Baltimore City firefighters battled a large fire at an abandoned mansion in West Baltimore late into the night Monday.

Units were dispatched at about 5:30 p.m. to the 5000 block of Old Frederick Road where a three-alarm fire set a vacant mansion ablaze in the Uplands neighborhood, according to fire officials.

“Due to intensity of the fire and the size of the [building] structure, the incident commander requested a second alarm of fire and then a third,” said Kevin Cartwright, Baltimore City’s fire spokesperson. “After the surveying the scene, we needed more manpower as the fire grew.” He added that nearly 100 firefighters and paramedics and 35 apparatuses were at the scene.

Water from hand lines, monitor pipes and master streams were used to extinguish the fire. At around 9:45 p.m., Cartwright said there were no more visible flames, but fire officials would continue to saturate the burned remains to ensure that there are no further flare-ups.

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No cause has been determined. There have not been any injuries to firefighters, Cartwright added.

According to Baltimore Heritage, Inc., a city nonprofit organization dedicated to historic and architectural preservation, the Victorian mansion was a 42-room summer home of former Baltimore socialite and philanthropist Mary Frick Jacobs. She left the estate to the Episcopal Church after her death in 1936, and it was the Uplands Home for Church Women between 1952 and 1986.

New Psalmist Baptist Church eventually acquired the property in the early 1990s before the decision to relocate was made in 2004, leaving it vacant in the center of the Uplands neighborhood.

David Smallwood, the Uplands Community Association Inc. president, said he was not surprised that such a large fire occurred because he regularly saw individuals congregate at the property over the last few years.

He said he recently requested city housing code enforcement officials and officers of the Baltimore Police Southwest district to join him and neighborhood residents at an upcoming November association meeting to address issues of trespassing at the property.

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Housing and police officials couldn’t be immediately reached for comment.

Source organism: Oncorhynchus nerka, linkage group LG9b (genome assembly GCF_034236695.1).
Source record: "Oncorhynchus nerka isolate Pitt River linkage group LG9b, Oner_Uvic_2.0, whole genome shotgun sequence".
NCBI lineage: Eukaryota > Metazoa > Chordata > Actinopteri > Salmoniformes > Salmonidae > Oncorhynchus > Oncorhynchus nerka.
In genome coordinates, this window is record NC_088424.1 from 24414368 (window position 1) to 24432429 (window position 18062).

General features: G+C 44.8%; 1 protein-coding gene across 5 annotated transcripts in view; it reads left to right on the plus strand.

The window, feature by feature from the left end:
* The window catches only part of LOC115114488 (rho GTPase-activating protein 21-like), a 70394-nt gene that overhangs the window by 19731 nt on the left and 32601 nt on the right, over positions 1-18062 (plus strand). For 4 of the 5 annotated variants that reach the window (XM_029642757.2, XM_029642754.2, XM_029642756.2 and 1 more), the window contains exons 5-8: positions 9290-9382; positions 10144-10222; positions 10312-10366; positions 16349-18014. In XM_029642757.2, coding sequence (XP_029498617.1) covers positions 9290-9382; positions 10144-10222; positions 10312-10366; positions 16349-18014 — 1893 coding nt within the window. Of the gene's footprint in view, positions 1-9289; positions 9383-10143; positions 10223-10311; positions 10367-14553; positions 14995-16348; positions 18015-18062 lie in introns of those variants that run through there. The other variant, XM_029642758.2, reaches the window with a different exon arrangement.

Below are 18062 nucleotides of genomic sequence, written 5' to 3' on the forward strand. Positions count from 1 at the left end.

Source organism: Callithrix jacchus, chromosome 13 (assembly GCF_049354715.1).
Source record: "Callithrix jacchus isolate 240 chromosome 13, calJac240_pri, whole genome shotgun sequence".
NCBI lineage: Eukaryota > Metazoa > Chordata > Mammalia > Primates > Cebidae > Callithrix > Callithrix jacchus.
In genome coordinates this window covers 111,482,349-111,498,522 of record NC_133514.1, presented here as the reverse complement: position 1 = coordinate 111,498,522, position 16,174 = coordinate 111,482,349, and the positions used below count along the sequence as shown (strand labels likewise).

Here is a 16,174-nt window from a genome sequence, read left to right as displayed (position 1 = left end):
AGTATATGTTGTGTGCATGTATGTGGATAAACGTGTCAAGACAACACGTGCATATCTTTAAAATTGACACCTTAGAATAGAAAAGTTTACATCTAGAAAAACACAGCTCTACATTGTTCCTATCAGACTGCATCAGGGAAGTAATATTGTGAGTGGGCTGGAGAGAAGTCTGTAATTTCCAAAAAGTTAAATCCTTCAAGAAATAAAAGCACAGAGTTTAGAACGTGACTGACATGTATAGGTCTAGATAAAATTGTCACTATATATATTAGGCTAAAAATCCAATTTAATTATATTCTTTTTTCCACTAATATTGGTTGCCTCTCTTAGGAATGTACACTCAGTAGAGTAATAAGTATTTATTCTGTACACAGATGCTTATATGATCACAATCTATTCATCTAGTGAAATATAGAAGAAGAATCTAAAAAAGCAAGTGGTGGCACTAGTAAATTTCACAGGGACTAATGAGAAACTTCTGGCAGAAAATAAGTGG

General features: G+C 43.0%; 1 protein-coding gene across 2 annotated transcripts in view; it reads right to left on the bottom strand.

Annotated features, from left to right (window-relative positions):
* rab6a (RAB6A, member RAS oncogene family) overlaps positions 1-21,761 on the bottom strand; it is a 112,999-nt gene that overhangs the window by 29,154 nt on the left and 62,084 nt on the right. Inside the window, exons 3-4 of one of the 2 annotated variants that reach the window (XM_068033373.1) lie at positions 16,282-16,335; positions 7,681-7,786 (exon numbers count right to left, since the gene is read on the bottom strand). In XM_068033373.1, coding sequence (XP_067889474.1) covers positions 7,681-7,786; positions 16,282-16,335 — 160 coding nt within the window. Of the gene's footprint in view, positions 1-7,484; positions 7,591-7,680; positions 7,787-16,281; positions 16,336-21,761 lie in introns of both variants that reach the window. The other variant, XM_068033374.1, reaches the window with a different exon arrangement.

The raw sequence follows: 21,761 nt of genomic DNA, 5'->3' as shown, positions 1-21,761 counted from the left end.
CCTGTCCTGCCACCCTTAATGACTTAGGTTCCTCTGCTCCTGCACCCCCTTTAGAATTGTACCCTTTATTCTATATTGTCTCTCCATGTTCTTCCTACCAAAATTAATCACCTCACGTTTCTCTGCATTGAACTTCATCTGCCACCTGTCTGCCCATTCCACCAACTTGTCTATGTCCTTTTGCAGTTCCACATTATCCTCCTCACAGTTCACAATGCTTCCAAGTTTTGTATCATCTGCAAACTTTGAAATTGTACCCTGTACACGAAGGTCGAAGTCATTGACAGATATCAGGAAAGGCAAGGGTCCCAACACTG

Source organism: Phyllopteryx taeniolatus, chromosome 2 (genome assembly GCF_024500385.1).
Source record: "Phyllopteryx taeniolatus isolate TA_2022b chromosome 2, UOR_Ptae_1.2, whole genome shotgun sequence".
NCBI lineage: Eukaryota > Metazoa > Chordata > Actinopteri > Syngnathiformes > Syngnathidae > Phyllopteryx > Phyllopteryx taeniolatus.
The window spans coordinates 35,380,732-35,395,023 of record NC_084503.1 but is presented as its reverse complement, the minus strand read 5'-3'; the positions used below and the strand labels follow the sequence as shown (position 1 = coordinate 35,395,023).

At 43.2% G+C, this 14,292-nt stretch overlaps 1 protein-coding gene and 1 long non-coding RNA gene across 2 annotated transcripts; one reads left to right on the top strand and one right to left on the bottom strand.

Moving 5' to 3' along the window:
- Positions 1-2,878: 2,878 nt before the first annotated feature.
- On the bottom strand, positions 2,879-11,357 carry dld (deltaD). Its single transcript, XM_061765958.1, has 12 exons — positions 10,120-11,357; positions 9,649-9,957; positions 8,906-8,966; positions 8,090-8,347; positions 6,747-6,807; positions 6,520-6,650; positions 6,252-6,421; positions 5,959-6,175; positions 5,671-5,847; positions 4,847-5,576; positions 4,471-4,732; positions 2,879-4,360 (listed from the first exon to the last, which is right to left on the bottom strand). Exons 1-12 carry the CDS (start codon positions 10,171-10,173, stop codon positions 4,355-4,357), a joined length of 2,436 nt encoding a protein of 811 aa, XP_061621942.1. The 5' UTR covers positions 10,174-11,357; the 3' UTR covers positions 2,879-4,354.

“This was a tragedy waiting to happen. We’ve [the association has] been talking about this for the last few years with the city and the Police Department. We’ve watched how people just come and go on the property and on school days, we’d see kids going over there doing I don’t know what,” Smallwood said. “I’m frustrated right now because we’ve been trying to tell them [officials] that this is out-of-hand.”

Residents have long complained about the danger that vacant homes can cause. The Baltimore NAACP headquarters was damaged after a fire at a neighboring vacant building earlier this month. Baltimore lost two firefighters after they battled a fire nearly two weeks ago in Northwest Baltimore.

Smallwood is grateful that no first responders were injured Monday night, he said.

“I just want to say I’m just glad that no firemen’s lives were lost and none of that fire or its embers came over to the residents” on Pen Lucy or Old Frederick roads, Smallwood said. “As great of a fire that this was, this could’ve been much more catastrophic.”

penelope.blackwell@thebaltimorebanner.com

Penelope Blackwell is a Breaking News reporter with The Banner. Previously, she covered local government in Durham, NC, for The News & Observer. She received her bachelor’s degree in journalism from Morgan State University and her master’s in journalism from Columbia University's Graduate School of Journalism.

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